PTSD As A Work-Related Condition

  • Posted on: Nov 15 2021
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Usually, when we hear post-traumatic stress disorder (PTSD), we think about veterans unable to assimilate back into society. However, PTSD can result from traumatic experiences or injuries at work. In some cases, this can also make one eligible for worker’s compensation.

But showing the connection between work and PTSD can be challenging. With that in mind, let’s look at how one can claim to be experiencing PTSD while on the job.

PTSD On The Job

Specific work experiences can trigger PTSD symptoms in workers. These include:

  • Developing depression or anxiety after a physical injury
  • Getting assaulted or robbed
  • Witnessing a fatality or another traumatic event when at work

The truth is that every worker is at risk of experiencing any of these traumatic events while on the job. However, certain workers have a higher risk of on-the-job PTSD because of the nature of their work since it exposes them to a greater risk of witnessing or experiencing a traumatic event.  These include:

  • Law enforcement officers
  • Fire Fighters
  • Workers in any hazardous industry
  • Medical workers
  • Military Servicemembers
  • Retail workers
  • Teachers

How To Know You Have Work-Related PTSD

Flashbacks, mood changes, debilitating anxieties, and sleeping issues are common problems that follow work-related injuries relating to PTSD.

These are also signs that a worker is struggling with PTSD symptoms. Therefore, under such circumstances, these mental health conditions are considered work-related illnesses. And because they are work-related, the worker is deemed eligible for Workers Compensation coverage of PTSD.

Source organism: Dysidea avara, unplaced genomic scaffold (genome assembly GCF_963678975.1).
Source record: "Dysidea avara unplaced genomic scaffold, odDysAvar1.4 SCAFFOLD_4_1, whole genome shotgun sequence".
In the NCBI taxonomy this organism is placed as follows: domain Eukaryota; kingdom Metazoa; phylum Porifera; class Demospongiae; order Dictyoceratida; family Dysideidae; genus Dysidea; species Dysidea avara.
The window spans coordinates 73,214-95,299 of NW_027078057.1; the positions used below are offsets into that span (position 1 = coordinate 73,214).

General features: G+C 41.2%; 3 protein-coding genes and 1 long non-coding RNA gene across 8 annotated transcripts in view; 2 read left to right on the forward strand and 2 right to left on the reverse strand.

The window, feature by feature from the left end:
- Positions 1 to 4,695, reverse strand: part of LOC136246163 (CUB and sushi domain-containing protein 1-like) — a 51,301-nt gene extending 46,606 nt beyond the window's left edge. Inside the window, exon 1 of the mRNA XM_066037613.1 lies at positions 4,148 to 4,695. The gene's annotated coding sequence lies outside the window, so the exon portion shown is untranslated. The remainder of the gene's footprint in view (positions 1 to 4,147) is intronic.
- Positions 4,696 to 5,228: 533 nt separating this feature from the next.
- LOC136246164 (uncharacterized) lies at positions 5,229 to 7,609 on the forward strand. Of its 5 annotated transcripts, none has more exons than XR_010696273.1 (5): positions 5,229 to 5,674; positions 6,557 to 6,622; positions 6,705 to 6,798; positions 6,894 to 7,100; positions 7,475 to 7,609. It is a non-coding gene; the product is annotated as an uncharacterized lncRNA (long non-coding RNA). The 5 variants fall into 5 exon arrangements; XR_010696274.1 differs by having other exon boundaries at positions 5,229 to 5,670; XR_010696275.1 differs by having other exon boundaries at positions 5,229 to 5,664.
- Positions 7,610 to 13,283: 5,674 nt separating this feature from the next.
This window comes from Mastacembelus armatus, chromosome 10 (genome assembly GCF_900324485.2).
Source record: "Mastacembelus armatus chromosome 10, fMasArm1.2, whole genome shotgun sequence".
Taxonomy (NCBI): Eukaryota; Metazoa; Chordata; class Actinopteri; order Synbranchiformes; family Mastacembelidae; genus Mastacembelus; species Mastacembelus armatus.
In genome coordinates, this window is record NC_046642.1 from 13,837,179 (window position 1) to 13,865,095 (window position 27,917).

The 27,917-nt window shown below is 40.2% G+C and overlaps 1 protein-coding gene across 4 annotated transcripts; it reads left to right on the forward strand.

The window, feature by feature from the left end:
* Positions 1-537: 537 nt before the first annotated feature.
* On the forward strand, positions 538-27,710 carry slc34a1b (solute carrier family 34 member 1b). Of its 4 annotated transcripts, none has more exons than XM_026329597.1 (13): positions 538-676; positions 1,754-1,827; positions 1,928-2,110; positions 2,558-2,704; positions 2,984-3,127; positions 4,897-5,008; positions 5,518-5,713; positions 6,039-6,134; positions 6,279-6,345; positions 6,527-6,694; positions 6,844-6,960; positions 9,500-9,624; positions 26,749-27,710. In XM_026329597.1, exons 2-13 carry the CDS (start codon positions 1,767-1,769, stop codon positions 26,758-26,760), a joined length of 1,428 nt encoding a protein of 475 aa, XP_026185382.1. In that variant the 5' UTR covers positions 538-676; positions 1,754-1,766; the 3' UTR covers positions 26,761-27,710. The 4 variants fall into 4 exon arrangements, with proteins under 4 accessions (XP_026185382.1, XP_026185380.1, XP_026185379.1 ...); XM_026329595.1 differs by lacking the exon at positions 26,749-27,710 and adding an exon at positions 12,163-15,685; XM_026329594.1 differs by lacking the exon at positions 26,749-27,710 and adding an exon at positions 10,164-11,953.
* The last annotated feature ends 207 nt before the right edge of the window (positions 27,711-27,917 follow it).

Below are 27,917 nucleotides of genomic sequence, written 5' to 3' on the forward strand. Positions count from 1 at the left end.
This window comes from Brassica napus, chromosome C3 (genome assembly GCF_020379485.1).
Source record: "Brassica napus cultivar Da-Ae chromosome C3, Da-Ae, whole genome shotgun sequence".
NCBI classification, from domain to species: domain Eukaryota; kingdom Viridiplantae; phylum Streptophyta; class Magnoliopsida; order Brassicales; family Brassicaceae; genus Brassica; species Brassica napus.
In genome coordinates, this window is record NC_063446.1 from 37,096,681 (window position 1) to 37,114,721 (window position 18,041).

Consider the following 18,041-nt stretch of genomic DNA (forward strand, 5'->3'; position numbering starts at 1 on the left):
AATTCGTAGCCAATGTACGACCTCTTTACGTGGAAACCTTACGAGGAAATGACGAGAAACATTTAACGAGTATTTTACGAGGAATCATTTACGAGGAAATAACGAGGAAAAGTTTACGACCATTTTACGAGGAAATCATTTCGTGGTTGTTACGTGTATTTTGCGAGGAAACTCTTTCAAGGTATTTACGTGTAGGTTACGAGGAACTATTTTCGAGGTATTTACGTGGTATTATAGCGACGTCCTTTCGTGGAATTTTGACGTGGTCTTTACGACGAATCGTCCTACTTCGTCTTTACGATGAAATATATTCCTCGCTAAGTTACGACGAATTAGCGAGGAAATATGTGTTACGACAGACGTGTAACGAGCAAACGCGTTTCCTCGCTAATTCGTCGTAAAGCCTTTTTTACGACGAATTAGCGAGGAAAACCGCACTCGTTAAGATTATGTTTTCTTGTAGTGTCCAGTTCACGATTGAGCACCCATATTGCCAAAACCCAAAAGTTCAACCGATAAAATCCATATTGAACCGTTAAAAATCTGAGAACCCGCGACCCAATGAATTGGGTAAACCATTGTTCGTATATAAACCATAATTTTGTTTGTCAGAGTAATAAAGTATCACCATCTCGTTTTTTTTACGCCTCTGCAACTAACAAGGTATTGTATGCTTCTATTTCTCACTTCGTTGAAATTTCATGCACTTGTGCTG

This would typically include payment for any mental health services and compensation for lost wages. The latter is expected if the worker is out of work due to a psychological condition stemming from PTSD.

Compensation For PTSD

Since diagnosing PTSD can be challenging, especially concerning work-related injuries, receiving compensation becomes problematic as well. PTSD treatment following work-related experiences is also rarely provided – and when it is provided, it is barely adequate.

Applying for compensation is even more of a challenge since there is no direct connection between work and PTSD. However, with the help of experienced medical and legal professionals, workers can get the support they need to pursue treatment and care.

Conclusion

If you are diagnosed with PTSD following a work-related injury, ensure you seek the help of an attorney to help you get the compensation, treatment, and care you need. It is not unusual to get coverage for a psychological injury. Therefore, don’t shy away from obtaining compensation for work-related mental health conditions. Get ahold of us today so that we can discuss the options you have to receive your work-related compensation for PTSD.

Posted in: Blog, Work Injuries, Workers Compensation Benefits

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